Hiking in Colorado is one of the state’s biggest summer draws. With the beauty of the Rocky Mountains beckoning, visitors of all abilities are drawn to the incredible views. And whether you want to take a quick stroll to the base of a waterfall, scramble on all fours across a rocky, high-elevation ridge, or trek deep into the wilderness with your camping gear, you will not be at a loss for trails in and around Steamboat Springs, Colorado. Regardless of the length or difficulty level, the common denominator of hikes in the area is that they are all stunningly scenic. See for yourself with these six amazing hikes in and around Steamboat.
1. Fish Creek Falls/Long Lake
Distance from Steamboat: 4 miles Mileage: .5 miles round trip to lower falls, 5 miles round trip to upper falls, 12 miles round trip to Long Lake Difficulty: Lower falls: easy; Upper falls and Long Lake: moderate to difficult.
The most popular hike in Steamboat, the trail to Fish Creek Falls is accessible for all levels of hikers, with wheelchair access on the Overlook Trail—it’s entirely paved and leads to a bird’s-eye view of the falls. The lower falls can also be reached by walking down a smooth gravel trail for about a quarter-mile amid lush, dense pine trees to a bridge. Here, you can feel the occasional sprinkle as the falls cascade from 280 feet above, glistening and crashing onto the rocks below.
To reach the upper falls, continue on a considerably more rugged and steep trail as it switches back and forth up the forested canyon. The trees—both pine and aspen— periodically open to views of the cascading water and of downtown Steamboat shrinking in the distance. You reach the upper falls after about 2.5 miles and 1,600 vertical feet of strenuous climbing. As you continue to Long Lake, the trail becomes smooth once again and climbs gradually for another 3 miles through colorful meadows. Be sure to wear sturdy shoes and pack bug spray and plenty of water if you plan to go to the upper falls or lake. Come back the way you came. Keep in mind this hike is best done early in the morning, as both the trailhead parking lot (which requires a $5 day-use fee) and the trail can overflow with traffic by mid-day.
2. Uranium Mine
Distance from Steamboat: 4 miles Mileage: 3.1 miles round trip Difficulty: Moderate to difficult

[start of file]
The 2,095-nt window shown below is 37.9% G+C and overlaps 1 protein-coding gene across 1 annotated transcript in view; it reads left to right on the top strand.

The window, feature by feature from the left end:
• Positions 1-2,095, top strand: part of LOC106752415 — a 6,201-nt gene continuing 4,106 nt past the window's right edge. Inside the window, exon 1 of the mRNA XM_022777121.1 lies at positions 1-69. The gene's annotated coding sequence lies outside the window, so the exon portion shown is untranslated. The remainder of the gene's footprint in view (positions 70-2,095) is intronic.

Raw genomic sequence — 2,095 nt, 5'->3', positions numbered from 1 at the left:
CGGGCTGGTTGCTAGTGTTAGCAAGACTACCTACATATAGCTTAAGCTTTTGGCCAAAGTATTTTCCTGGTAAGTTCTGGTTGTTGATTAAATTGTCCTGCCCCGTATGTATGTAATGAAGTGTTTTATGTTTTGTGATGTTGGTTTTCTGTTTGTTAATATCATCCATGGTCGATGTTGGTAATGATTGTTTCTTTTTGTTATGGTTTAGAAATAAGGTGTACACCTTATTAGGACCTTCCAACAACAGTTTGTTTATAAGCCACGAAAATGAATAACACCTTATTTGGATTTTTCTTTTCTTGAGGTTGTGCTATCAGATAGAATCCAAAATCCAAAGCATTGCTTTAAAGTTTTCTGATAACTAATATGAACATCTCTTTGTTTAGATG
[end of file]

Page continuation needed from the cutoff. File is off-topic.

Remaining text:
Sharing the same parking lot as Fish Creek Falls ($5 day-use fee), the Uranium Mine Trail can be reached by walking a few paces back down the road on your right and is usually a lot less crowded than the falls trail. The hike begins on a rocky path that switches back and forth up the canyon through dense mountain shrubs while offering fascinating views of the opposite canyon walls, which, due to being more shaded, are flecked with foliage of a notably more alpine variety. After entering a sort of basin surrounded by aspen trees, the trail ends at the uranium mine, which was built in the 1950s during the Cold War but quickly abandoned. Come back the way you came, enjoying the unique, seemingly all-new views of the canyon as you go.
3. Thunderhead Trail
Distance from Steamboat: 2.5 miles Mileage: 3.8 one way Difficulty: Difficult
This trail begins at the base of Steamboat Ski Resort, just above the gondola building. Winding steeply up the green, wildflower-strewn slopes, this trail gives you a new appreciation for the summer version of the downhill terrain. Gravity is certainly not on your side this time, however, as you climb nearly 2,200 feet to the top, weaving through numerous evergreen islands and aspen groves as you go. These shaded areas provide respites before the trail again switches back and forth along the open slopes, offering magnificent views of the town of Steamboat and the base area. Hikers wanting to give their knees a break can take the gondola back down for free (there is a charge to ride up, but not down).